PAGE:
4. Divorce Dissolving a marriage, no matter how disastrous, literally took an act of congress and cost over 1,500 pounds in court expenses. That’s the yearly wages of 38 governesses, or the modern equivalent of roughly $133,000, for perspective. Before 1857, 90 parliamentary divorces were granted to men, and only 4 to women. Why? When a woman married, her husband became the legal owner of all her property, as well as her person. This meant she didn’t have access to her money, and worse, she couldn’t sue on grounds of adultery or abuse. A disgruntled husband could sue for divorce citing infidelity, but there were legal barriers to remarrying, as well as the risk of his children being declared illegitimate.
Without the modern advent of the drive-thru, no-contest divorce, most people didn’t bother. Rural types invented a do-it-yourself divorce, as portrayed in Thomas Hardy’s The Mayor of Casterbridge, in which a cantankerous drunkard auctions off his wife and baby for 5 guineas. That’s about $530 to you. Hardy didn’t make this up—county law records in England mention wife-selling (with and without the sanction of local magistrates) into the early 20th century. Sometimes the missus got an upgrade to a local merchant or even gentry, so not every transaction was mutually opposed. Now don’t go getting ideas…
5. Bathing Most Victorians made do with a wash basin and rag to clean their arms, neck, and feet, but never mind the rest. You could stand downwind, if you did mind. The rural poor might brave the frosty temperatures of a stream, or else haul water in buckets from the well or pump to a copper tub in the kitchen or scullery. Heating water over the fire was such a hassle, several people took turns with the wash water every Saturday. A hefty tax on soap prevented most in the lower classes from using it. The wealthy had servants who would not only haul water buckets up the stairs to the bathtub (indoor plumbing was typically on the ground floor only), but would also undress, wash, dry, and dress them.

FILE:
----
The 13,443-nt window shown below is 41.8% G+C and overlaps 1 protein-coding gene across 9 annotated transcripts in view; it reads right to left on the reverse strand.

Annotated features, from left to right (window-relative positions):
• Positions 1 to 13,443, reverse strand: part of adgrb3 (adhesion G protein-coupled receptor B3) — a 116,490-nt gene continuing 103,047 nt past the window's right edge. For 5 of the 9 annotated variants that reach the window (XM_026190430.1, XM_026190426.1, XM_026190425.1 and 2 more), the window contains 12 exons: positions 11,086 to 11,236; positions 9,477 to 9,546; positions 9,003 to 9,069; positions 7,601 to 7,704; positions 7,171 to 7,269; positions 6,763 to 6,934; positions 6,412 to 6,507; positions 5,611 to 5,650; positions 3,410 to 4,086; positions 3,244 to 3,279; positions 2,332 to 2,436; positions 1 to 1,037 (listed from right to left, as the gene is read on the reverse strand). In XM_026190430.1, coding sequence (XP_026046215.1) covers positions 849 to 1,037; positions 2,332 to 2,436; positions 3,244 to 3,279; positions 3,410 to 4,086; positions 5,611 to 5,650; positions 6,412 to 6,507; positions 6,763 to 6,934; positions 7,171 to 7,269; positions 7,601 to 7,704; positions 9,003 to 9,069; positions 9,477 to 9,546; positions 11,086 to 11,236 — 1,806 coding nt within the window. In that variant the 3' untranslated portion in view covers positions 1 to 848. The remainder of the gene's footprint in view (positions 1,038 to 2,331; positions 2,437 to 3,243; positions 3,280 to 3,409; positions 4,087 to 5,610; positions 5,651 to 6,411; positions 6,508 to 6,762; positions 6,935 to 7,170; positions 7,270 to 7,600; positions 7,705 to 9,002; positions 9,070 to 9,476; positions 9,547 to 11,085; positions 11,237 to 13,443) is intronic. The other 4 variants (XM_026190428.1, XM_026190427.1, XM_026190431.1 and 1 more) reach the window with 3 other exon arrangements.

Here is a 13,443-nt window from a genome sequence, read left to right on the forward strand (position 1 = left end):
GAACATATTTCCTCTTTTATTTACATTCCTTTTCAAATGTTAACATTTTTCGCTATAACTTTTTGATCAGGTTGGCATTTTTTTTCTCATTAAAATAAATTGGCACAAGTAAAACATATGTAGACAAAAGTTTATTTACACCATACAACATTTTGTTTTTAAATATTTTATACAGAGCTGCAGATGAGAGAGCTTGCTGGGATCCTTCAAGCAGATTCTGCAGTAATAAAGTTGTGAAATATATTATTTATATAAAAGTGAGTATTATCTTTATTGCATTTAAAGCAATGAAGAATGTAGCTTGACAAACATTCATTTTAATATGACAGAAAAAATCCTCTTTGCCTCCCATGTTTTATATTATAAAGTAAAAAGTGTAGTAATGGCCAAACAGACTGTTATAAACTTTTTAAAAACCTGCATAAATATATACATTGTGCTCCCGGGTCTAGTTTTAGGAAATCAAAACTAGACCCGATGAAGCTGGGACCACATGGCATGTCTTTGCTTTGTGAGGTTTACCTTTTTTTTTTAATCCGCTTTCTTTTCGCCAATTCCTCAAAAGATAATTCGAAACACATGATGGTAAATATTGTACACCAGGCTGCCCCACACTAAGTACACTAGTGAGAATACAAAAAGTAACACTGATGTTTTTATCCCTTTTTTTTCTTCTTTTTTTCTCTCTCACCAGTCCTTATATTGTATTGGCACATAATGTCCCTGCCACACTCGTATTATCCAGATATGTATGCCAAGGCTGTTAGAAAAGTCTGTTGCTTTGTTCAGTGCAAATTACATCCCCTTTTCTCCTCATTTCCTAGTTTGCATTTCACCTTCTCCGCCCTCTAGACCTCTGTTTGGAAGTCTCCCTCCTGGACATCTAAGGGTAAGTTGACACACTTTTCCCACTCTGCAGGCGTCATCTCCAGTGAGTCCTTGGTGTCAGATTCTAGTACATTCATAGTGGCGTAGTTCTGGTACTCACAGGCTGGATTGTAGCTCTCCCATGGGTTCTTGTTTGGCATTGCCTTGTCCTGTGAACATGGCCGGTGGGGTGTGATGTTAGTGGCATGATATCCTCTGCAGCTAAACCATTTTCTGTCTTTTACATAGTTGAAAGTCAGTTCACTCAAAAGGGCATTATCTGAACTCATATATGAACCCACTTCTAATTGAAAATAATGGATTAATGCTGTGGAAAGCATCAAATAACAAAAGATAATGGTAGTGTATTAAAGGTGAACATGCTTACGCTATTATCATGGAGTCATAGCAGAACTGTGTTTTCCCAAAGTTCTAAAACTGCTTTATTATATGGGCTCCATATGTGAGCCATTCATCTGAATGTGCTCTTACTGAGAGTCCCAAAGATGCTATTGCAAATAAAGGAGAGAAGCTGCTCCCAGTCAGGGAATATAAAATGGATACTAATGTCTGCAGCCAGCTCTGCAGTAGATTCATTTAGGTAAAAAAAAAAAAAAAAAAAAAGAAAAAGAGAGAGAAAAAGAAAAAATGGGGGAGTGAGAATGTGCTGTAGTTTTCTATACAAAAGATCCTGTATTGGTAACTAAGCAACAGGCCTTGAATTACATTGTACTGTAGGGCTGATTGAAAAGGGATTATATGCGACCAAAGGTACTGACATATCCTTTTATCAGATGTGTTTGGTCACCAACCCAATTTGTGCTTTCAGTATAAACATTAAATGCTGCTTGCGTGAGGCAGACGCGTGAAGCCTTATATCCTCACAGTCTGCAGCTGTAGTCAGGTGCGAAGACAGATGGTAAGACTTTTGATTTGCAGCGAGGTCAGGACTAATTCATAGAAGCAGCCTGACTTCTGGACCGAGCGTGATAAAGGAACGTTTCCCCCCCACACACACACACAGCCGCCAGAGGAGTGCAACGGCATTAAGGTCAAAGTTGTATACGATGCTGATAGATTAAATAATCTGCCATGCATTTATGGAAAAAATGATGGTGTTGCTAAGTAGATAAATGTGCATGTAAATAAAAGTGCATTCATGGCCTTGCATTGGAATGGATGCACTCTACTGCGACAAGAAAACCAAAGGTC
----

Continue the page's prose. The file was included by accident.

Contraptions predating the modern shower made their way into affluent households by mid-century, but their effectiveness was unreliable (prone to dispense both scalding or freezing water in turn) or riddled with design flaws, such as a pull string which couldn’t be reached by the bather.
Incidentally, ladies never cut their hair and seldom washed it, partly because of the ordeal. They were fastidious about brushing their long, long tresses to redistribute the oils on the scalp to the ends, and kept it styled in braids or chignons. Whatever their station, Victorians cared about keeping their clothes clean, pressed and starched, but weren’t as fastidious about keeping their persons tidy. When all else failed, perfumes and colognes saved the day. Or not.
By the way, you have out-of-control Taxes in common with the penny-pinched Victorian. You already know about the tax on soap, but citizens lamented the tax burden on candles (beeswax at triple the rate of the smelly, smoky tallow), male household servants, windows, beer, malt, carriages, corn, horses, dogs, salt, sugar, raisins, tea, coffee, tobacco, playing cards, timber, coal, coal, silk, hats, paper, and even advertisements and coats of arms. Unsurprisingly, there were also taxes on land, income, and law practice. The cost of paying taxes added up for Victorians of every class; many resorted to hand making as many items as possible. It just goes to prove that saying about “death and taxes…”
Where did I find all this info? For more about Victorians, check out: